The Jilya Institute for Indigenous Mental Health aims to provide a clinical and cultural best practice response to the needs of at-risk Aboriginal communities across Australia. Sadly, we have communities where suicide rates are escalating, and hopelessness is becoming pervasive. As a country facing this growing tragedy, we still have no nationally accepted evidence-based programs across the spectrum of early intervention and prevention activities.
Jilya presents an opportunity to nurture our people through best practice in suicide prevention, Indigenous mental health led by Aboriginal people and based upon two decades of evidence-based research and practice. The ‘system’ has been built by non-Indigenous people, to meet the requirements of non-Indigenous people, and is delivered to Indigenous people by, frequently, non-Indigenous people. It is therefore unsurprising that this is failing and the implications of doing nothing new or different are clear. Indigenous suicide rates will continue to be exponentially and heartbreakingly high.
Our vision is to address gaps in culturally informed and clinically validated approaches to improve outcomes for Indigenous peoples in Australia across the areas of mental health and suicide prevention, justice, child protection, and education.
The Jilya vision drives our work to have a world free of generational child suicides. To ensure that programs are delivered in line with the evidence of what works and that every funded program understands and is capable of measurable client outcomes.
Putting our vision into action…
Stream 1: Ensure informed treatment focus, ongoing analysis and determination of causal pathways
Despite the world’s highest rates of child suicide there is still a lack of understanding around causal pathways for suicide. Causal pathways tell us ‘why’, which is a critical first step to program development and evaluation of outcomes. The gaps that we continue to have in Australia in relation to our most complex issues commence with a better informed program focus to ensure that they are addressing the factors that we know are implicated in risk, in order to increase resilience.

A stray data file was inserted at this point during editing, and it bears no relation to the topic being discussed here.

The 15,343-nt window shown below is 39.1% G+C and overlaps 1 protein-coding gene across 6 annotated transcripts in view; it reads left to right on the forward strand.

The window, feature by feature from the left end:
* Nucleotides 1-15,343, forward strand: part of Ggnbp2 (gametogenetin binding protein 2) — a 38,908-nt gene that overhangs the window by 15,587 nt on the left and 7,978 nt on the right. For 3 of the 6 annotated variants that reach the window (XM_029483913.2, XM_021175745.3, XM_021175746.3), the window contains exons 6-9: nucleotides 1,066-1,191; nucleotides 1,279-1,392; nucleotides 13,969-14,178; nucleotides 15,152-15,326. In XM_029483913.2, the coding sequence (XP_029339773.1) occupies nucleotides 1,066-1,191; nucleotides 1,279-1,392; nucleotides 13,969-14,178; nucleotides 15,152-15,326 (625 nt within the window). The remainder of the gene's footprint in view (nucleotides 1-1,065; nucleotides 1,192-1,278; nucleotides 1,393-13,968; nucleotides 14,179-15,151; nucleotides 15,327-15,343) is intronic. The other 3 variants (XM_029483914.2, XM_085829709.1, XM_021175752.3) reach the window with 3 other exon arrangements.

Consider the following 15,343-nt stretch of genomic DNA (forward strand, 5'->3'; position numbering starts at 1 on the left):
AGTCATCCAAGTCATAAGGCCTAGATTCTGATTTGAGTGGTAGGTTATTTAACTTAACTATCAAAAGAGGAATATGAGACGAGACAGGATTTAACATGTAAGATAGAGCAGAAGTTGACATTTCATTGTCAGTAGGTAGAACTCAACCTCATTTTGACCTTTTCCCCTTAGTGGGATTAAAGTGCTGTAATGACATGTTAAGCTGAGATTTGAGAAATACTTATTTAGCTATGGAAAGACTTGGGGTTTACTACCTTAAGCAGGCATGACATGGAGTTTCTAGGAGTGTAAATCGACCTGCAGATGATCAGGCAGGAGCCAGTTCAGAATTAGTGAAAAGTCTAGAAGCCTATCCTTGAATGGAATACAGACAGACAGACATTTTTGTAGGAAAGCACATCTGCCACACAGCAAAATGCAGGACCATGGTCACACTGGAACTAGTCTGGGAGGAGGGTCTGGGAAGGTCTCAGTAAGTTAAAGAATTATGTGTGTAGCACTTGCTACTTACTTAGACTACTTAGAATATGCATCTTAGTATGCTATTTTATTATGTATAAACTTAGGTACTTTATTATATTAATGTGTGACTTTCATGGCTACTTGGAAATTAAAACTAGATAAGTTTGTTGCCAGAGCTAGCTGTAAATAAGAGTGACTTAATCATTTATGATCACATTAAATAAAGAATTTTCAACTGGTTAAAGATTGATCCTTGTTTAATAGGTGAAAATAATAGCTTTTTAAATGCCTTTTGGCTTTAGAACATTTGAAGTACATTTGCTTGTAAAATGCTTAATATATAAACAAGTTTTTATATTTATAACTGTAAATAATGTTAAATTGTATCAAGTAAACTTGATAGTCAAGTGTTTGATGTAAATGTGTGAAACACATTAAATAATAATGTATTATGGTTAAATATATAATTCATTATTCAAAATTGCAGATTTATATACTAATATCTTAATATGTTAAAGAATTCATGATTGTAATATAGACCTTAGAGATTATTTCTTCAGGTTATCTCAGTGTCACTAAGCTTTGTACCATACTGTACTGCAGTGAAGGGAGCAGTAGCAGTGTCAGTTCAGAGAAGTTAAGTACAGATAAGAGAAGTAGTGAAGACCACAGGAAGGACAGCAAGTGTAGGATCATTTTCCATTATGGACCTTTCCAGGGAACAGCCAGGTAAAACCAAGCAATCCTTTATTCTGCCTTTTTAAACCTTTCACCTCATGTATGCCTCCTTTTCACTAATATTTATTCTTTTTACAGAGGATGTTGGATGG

This stream of Jilya will focus on addressing the significant number of gaps in best practice through better application of evidence around what works.
Stream 2: Training in treatments of best practice
Currently, and despite the significantly high rates of suicide, estimated rates of trauma and mental ill health there are no established treatments of ‘best practice’ that have been empirically tested with Aboriginal clients.
Jilya aims to address this issue through research grants, and partnerships to fund a dedicated team of clinicians who will work to determine treatments of best practice for trauma, depression, attachment, etc. that run across the spectrum of mental health, suicide and arguably child protection, education and justice domains.
The overriding objective being that these clinicians will then be able to train ‘on the ground’ service providers in these treatments to ensure that there is best practice applied to those Aboriginal people at risk of suicide, mental health, justice, child protection sectors. The focus of Jilya will be an early intervention and prevention approach.
Stream 3: Training high-risk regions in best practice program delivery
This stream will involve the upskilling of services around intervention and prevention programs in train the trainer format, based on programs donated to Jilya through Dr Tracy Westerman’s business Indigenous Psychological Services.
These ‘whole of (Aboriginal) community suicide intervention programs’ are the only programs to have demonstrated a measurable reduction in suicide risk factors across multiple language groups (Westerman & Sheridan, 2020) and are currently not available to our high-risk communities due an absence of funding.
The Jilya Institute will aim to enable the mobilisation of these programs in train the trainer model and through mentoring of services over time in delivery. This will enable programs to be community ‘led’ and ‘community responsive’ with external specialist support to ensure its complex and ongoing delivery into communities. This is essential to address the long term and entrenched nature of generational suicides and trauma. It also value adds to skills in high risk regions rather than assuming that communities are capable of responding alone.
Stream 4: The Dr Tracy Westerman Aboriginal Psychology Scholarship Program
Sitting under the above streams is the Dr Tracy Westerman Indigenous Psychology Scholarship Program.